Skip to main content

Startups: Please Disrupt the Public Sector

Startups have successfully disrupted many well entrenched business models, from the automobile industry to the food we eat and what we wear.  So far, startups have had much less of an impact on government.

When will startups focus their efforts on changing the way government agencies serve the public?

Many processes are ripe for disruption:
  1. Government procurement is costly, slow, and inefficient.  Many of the processes designed to enhance competition and provide business opportunities to small companies have produced the opposite of the desired result, creating barriers to competition, rewarding unscrupulous contractors and saddling agencies with failed products and projects. 
  2. Customer service and customer satisfaction have improved in many industries but not so much in government services. Wouldn't new approaches to customer service reduce cost along with better citizen satisfaction?
  3. New channels for customer service.  In a related point, while some government agencies are embracing social media, many have a long way to go.  Do government agencies need their own official social networks?
  4. Mobile apps.  I use mobile apps for parking and also for some museum exhibits, but there is much potential for new apps.
  5. Grants. Government grants are an increasingly important mechanism to fund programs, but grant application and reporting processes are largely manual.  Improved tracking can enhance accountability, and deep learning could tie results to expenditures and lead to more efficient spending.  
I'm sure that many initiatives are underway that are not visible to me, but if there is a sector ripe for change, it is in the public sector. 


Popular posts from this blog

Key Concepts for Microsoft Dynamics 365: Tenant, Instance, App and Solution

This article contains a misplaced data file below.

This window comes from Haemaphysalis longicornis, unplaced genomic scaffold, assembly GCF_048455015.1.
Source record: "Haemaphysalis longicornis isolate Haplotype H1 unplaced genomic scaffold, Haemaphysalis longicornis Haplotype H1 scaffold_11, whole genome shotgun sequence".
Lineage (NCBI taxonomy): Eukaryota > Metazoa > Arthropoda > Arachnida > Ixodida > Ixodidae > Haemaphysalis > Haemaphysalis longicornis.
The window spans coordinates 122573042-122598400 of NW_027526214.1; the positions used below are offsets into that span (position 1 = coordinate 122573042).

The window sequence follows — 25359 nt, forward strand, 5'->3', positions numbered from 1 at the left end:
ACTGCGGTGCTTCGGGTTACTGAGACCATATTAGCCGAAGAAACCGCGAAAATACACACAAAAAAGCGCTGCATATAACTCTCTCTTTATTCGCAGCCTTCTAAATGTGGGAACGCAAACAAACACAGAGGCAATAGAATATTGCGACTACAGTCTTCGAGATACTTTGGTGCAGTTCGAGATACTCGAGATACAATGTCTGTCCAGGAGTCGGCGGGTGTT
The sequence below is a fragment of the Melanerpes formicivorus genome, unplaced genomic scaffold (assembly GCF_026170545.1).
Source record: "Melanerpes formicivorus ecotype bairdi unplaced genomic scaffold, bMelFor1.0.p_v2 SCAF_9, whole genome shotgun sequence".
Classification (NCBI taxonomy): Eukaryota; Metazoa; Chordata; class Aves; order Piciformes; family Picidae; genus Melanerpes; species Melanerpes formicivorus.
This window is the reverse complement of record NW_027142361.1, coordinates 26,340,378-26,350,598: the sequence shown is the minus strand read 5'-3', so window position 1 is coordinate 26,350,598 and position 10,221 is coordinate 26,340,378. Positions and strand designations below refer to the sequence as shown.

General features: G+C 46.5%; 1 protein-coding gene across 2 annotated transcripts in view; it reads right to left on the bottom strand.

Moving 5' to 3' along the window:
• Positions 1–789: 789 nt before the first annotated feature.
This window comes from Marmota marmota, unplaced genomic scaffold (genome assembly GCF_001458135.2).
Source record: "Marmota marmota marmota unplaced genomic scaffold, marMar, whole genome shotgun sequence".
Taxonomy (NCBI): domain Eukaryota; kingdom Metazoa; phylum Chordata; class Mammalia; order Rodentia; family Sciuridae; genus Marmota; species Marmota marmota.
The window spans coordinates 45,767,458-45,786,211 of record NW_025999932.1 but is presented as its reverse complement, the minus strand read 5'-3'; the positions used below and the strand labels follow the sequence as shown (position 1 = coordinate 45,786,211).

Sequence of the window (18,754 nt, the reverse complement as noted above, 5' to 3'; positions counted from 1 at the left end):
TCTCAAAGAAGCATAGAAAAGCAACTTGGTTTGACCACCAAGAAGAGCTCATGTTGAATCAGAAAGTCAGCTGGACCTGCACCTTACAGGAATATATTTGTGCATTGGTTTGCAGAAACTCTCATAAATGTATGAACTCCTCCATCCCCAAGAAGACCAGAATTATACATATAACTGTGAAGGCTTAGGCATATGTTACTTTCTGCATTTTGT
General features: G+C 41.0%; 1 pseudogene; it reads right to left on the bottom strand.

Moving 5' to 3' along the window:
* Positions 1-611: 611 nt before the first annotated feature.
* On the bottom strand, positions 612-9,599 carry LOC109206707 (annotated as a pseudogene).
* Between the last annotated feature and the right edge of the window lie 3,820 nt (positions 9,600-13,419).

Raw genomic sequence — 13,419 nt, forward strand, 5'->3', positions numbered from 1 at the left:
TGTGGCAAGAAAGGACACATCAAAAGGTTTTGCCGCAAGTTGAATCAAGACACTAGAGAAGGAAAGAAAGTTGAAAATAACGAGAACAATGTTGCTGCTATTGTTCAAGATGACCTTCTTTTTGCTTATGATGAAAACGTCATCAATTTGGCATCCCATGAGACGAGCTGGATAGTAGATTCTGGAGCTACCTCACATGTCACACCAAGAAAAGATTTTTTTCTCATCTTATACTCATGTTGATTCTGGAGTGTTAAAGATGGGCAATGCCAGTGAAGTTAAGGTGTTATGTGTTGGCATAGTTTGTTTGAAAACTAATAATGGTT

To understand Microsoft Dynamics 365 (formerly Dynamics CRM), you need to learn some new terms and concepts that may be a bit different from what you know from databases and solutions that are hosted on premises. This post introduces some of the key terms and how these concepts are important for planning your implementation. While Dynamics 365 is available on premises, it is most commonly deployed on the Microsoft cloud.  This blog post discusses only cloud implementations. Microsoft has multiple clouds such as commercial and government community clouds. We start with a Microsoft tenant .  A tenant is the account you create in the Microsoft Online Services environment (such as Office 365) when you sign up for a subscription. A tenant contains uniquely identified domains, users, security groups, and subscriptions.  Your tenant has a domain name of .onmicrosoft.com such as acme.onmicrosoft.com.  User accounts belong to a tenant, and subscriptions are assigned to user accoun

Replacing Microsoft InfoPath with Power Apps

Source:  https://powerapps.microsoft.com/en-us/infopath/ Microsoft has offered a number of forms automation products over the years, and the most long running was InfoPath which was released as part of Office 2003.  InfoPath is a powerful and flexible product that stores user data in XML while offering form features such as rules, data validation, scripting, and integration with SharePoint.  The popularity of SharePoint resulted in many organizations standardizing on InfoPath for forms, especially internal forms which are hosted on an intranet such as employee reviews, leave and payment requests, and human resources forms. Microsoft has discontinued InfoPath, with mainstream support ending July 13th, 2021, and extended support ending July 14th, 2026. Microsoft has named Power Apps as the successor to InfoPath .  Power Apps has much in common with InfoPath.  Both products include integration with SharePoint.  Both are geared toward the citizen developer and do not require advan

Power Apps Portal: The Successor to Microsoft Dynamics Portal

In case you have been reviewing Microsoft's new pricing for its Dynamics products which was released this month and have been unable to find Dynamics Portal, it has been rebranded as Power Apps Portal and shifted to the Power Apps side of the Microsoft product family. Rebranding the portal product underscores the importance of app scenarios involving external users such as customers and suppliers.  It also provides a simpler interface than Dynamics 365 for occasional users. The new portal pricing is based on the number of unique users who log into the portal each month (for authenticated users) and on the number of page views for anonymous users.  "A login provides an external authenticated user access to a single portal for up to 24 hours. Multiple logins during the 24-hour period count as 1 billable login. Internal users can be licensed either by the PowerApps per app or per users plans, or a qualifying Dynamics 365 subscription." Pricing starts at $200/mo